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Patients on Medicaid use emergency care for major issuesPosted On Wed, July 25, 2012
A recent study from the Center for Studying Health Systems explained that those using Medicaid are using emergency rooms for perceived dangerous health situations, not for routine care.
The study showed that while many may think that emergency rooms are filled with poor patients looking for regular treatment, this is not the case, according to Reuters. Specifically, 10 percent of those on Medicaid used emergency facilities for routine care, while patients with private insurance did this 7 percent of the time.
"If you picked a Medicaid recipient and a privately insured patient out of an emergency department waiting room and asked them both why they were there, the likelihood that they described symptoms we would call non-urgent is pretty similar," said Emily Carrier, a researcher for the center, according to the news source.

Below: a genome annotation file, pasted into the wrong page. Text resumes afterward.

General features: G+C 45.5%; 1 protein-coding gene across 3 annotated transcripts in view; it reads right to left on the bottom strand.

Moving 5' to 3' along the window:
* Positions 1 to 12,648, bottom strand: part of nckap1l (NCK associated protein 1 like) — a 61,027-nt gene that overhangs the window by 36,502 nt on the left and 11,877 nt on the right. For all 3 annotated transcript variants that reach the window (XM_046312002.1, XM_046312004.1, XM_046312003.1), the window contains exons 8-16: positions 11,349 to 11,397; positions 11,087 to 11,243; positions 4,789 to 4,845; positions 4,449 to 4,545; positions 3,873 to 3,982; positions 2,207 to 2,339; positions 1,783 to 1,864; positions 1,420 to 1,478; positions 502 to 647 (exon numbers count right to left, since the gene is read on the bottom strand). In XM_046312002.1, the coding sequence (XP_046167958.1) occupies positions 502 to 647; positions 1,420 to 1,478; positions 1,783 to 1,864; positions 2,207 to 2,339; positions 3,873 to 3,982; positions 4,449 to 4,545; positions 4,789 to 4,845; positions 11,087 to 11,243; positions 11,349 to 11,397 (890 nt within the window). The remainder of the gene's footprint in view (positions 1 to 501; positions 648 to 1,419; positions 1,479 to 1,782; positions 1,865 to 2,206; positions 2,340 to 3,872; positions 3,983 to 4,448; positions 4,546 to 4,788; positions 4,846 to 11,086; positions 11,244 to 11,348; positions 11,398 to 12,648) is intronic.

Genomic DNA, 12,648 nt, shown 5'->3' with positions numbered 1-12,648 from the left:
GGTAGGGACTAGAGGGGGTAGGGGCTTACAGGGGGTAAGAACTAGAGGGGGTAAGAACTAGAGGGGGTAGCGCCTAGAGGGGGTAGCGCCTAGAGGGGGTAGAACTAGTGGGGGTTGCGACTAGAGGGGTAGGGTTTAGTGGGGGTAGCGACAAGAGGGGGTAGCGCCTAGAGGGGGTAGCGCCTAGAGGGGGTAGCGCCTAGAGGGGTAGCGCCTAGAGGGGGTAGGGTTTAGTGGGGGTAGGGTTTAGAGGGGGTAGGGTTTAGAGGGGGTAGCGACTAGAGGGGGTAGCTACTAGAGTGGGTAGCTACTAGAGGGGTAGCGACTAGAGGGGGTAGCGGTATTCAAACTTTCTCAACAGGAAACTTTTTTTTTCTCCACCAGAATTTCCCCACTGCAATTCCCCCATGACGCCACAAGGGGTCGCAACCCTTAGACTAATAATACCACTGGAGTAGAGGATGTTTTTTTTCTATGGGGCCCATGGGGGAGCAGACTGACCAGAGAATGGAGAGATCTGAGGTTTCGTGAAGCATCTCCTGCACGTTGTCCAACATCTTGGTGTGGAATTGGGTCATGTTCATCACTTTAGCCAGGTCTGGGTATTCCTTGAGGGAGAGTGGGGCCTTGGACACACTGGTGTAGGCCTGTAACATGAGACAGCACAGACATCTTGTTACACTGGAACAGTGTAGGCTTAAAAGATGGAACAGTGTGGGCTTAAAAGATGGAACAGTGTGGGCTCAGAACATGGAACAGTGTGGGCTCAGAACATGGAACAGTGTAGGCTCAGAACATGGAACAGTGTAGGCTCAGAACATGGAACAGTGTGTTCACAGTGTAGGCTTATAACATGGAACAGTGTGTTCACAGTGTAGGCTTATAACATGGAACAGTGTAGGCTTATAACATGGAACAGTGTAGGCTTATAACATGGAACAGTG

In addition, there still was a prevalence of going to the emergency room for what was thought to be a major condition, but turned out to be a minor illness. This can occur with children, as they may not be able to tell what is wrong with them and can seem like they are in a worse state.
"This stuff is hard, as any one who has had a kid and tried to figure out if they are really sick knows," Carrier said, the news source reported.
The survey added that approximately 50 percent of emergency visits for children were for injuries, infections and breathing trouble.
If a person is on Medicaid because they feel they cannot afford a private insurance plan, it may not be a bad idea to look for other options. Comparing health insurance quotes online may be the way to get a plan that works and is still affordable.
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